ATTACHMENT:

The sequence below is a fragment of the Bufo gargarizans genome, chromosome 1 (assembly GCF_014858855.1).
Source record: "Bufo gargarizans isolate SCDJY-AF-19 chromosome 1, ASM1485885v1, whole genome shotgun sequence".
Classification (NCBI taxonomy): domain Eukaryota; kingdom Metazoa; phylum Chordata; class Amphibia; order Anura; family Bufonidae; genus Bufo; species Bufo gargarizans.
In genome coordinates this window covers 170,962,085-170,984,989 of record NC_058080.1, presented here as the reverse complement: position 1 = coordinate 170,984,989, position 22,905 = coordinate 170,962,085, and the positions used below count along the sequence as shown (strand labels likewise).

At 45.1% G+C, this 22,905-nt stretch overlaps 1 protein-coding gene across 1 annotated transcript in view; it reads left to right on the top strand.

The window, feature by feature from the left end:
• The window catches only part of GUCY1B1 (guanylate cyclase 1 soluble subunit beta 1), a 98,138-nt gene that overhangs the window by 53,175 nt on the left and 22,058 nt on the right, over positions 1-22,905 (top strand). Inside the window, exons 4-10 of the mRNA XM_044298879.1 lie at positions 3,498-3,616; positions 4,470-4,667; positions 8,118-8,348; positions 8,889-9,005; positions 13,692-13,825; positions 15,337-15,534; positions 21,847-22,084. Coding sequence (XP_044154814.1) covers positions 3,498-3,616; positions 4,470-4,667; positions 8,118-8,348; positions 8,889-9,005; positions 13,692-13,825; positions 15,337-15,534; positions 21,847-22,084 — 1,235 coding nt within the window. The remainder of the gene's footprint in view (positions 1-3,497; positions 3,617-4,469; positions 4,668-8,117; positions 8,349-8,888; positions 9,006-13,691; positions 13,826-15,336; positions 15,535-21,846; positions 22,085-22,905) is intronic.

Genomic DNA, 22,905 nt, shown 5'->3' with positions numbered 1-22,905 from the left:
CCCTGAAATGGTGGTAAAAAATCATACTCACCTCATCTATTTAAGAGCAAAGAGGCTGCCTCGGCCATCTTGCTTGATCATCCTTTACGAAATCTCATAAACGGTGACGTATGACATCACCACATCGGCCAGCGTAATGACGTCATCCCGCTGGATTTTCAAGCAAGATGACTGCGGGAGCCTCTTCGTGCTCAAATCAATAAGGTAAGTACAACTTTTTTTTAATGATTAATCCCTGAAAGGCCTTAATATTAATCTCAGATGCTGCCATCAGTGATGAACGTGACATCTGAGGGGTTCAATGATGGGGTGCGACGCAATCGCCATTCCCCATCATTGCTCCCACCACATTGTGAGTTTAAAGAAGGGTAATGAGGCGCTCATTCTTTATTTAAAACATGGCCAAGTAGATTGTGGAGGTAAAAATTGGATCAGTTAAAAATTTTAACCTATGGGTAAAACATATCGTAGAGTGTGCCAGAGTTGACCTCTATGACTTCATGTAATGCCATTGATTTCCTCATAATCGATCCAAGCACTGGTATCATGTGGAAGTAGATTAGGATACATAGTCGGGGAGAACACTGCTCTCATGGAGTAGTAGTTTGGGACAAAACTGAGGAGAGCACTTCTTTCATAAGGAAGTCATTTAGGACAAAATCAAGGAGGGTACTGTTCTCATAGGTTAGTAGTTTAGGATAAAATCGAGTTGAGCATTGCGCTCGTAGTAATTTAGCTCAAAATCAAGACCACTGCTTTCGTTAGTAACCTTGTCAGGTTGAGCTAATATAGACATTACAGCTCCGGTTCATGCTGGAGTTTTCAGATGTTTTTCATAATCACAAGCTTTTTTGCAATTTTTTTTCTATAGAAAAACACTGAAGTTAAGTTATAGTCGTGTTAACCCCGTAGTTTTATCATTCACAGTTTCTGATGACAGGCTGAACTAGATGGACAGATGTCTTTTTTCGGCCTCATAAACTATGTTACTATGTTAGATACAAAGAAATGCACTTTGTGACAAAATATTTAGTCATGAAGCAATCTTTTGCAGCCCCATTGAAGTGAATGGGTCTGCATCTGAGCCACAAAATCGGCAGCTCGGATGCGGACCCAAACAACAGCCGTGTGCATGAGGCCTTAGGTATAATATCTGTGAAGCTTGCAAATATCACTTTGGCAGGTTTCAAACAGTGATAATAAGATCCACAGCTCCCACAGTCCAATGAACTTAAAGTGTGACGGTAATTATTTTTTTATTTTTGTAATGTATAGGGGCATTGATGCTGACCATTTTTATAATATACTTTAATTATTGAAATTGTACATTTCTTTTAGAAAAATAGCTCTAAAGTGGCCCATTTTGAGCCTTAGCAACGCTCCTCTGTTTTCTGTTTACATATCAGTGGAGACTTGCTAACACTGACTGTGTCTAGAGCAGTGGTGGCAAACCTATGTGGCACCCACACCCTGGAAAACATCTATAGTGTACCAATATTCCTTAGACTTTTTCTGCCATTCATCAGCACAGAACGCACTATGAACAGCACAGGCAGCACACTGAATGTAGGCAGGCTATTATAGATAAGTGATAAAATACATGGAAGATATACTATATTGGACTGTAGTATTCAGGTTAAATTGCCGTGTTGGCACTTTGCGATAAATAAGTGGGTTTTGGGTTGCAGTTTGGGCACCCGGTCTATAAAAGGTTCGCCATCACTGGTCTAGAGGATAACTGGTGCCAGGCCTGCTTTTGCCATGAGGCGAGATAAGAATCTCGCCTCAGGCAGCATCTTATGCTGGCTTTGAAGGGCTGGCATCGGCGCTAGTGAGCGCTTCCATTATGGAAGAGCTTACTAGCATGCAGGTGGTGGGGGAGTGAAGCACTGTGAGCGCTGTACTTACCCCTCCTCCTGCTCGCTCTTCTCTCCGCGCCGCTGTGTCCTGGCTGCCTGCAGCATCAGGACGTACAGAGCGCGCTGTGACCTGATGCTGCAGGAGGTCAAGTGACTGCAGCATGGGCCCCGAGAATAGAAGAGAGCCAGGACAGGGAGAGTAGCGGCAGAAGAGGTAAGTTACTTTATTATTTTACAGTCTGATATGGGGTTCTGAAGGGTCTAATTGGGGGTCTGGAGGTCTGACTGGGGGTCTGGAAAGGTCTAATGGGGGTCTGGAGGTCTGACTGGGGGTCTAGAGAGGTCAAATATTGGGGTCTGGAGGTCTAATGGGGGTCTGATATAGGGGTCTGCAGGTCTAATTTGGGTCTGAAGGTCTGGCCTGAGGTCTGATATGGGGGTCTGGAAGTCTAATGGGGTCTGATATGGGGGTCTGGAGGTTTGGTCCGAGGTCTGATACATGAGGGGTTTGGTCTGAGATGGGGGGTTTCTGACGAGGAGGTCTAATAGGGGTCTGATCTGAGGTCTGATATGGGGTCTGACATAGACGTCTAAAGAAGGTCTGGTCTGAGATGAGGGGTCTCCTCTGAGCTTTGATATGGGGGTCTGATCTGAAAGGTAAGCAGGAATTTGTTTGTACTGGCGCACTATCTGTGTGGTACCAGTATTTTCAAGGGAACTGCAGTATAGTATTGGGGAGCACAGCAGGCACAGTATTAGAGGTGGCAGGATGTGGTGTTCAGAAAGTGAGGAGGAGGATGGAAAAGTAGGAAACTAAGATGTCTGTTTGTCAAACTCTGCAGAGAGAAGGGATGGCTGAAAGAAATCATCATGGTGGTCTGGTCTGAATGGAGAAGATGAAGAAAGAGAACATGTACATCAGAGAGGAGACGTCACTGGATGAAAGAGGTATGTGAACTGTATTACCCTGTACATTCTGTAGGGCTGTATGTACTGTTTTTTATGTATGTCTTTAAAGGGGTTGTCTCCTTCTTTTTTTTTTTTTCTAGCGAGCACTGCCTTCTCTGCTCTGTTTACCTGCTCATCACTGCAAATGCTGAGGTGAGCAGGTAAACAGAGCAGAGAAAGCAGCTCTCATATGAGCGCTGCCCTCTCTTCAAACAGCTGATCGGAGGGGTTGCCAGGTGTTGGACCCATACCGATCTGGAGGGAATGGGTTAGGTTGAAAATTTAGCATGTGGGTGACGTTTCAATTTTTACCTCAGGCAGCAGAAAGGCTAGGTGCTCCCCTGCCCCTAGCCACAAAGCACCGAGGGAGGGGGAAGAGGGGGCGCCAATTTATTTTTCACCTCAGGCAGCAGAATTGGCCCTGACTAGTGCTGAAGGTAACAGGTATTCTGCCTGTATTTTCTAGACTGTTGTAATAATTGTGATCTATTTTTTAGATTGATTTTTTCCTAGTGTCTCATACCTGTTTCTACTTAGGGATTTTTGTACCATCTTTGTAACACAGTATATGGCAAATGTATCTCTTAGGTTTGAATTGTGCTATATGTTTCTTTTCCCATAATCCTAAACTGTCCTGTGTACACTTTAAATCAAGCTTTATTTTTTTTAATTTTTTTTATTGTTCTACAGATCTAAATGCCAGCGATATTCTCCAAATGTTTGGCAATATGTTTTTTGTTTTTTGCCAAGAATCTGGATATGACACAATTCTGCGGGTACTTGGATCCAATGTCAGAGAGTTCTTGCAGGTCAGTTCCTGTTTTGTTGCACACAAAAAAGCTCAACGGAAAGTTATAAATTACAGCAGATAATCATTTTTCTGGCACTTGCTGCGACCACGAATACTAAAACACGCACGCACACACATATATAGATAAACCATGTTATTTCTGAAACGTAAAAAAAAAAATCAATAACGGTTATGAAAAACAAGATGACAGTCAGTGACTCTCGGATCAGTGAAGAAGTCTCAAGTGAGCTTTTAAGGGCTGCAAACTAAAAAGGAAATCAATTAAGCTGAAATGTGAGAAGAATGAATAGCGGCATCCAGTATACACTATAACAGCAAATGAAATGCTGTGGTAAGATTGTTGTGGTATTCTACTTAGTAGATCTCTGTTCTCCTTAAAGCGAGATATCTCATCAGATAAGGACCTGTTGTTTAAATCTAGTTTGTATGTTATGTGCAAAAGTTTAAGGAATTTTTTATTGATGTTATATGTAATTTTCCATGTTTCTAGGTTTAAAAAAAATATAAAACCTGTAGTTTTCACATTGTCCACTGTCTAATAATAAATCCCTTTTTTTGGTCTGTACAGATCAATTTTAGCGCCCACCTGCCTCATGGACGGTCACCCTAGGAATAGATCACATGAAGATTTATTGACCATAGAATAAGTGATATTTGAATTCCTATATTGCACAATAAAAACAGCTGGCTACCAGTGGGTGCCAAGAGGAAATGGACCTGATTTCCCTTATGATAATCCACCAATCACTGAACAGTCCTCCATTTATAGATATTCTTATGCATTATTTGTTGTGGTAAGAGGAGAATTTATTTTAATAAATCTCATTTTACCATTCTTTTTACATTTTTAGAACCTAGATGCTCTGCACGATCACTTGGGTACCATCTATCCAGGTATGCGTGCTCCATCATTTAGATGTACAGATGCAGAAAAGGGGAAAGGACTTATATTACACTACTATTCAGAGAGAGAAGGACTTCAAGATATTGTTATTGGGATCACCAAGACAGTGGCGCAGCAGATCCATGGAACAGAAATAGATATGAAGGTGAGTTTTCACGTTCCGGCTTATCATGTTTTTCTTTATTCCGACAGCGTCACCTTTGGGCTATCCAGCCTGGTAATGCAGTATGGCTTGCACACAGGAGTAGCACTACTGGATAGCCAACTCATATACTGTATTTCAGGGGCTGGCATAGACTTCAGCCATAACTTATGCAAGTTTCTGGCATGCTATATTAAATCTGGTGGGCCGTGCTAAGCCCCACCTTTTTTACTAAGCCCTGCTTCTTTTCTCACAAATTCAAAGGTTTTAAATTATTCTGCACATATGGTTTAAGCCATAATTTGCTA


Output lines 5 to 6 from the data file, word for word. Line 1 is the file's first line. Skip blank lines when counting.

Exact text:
At 45.1% G+C, this 22,905-nt stretch overlaps 1 protein-coding gene across 1 annotated transcript in view; it reads left to right on the top strand.

The window, feature by feature from the left end: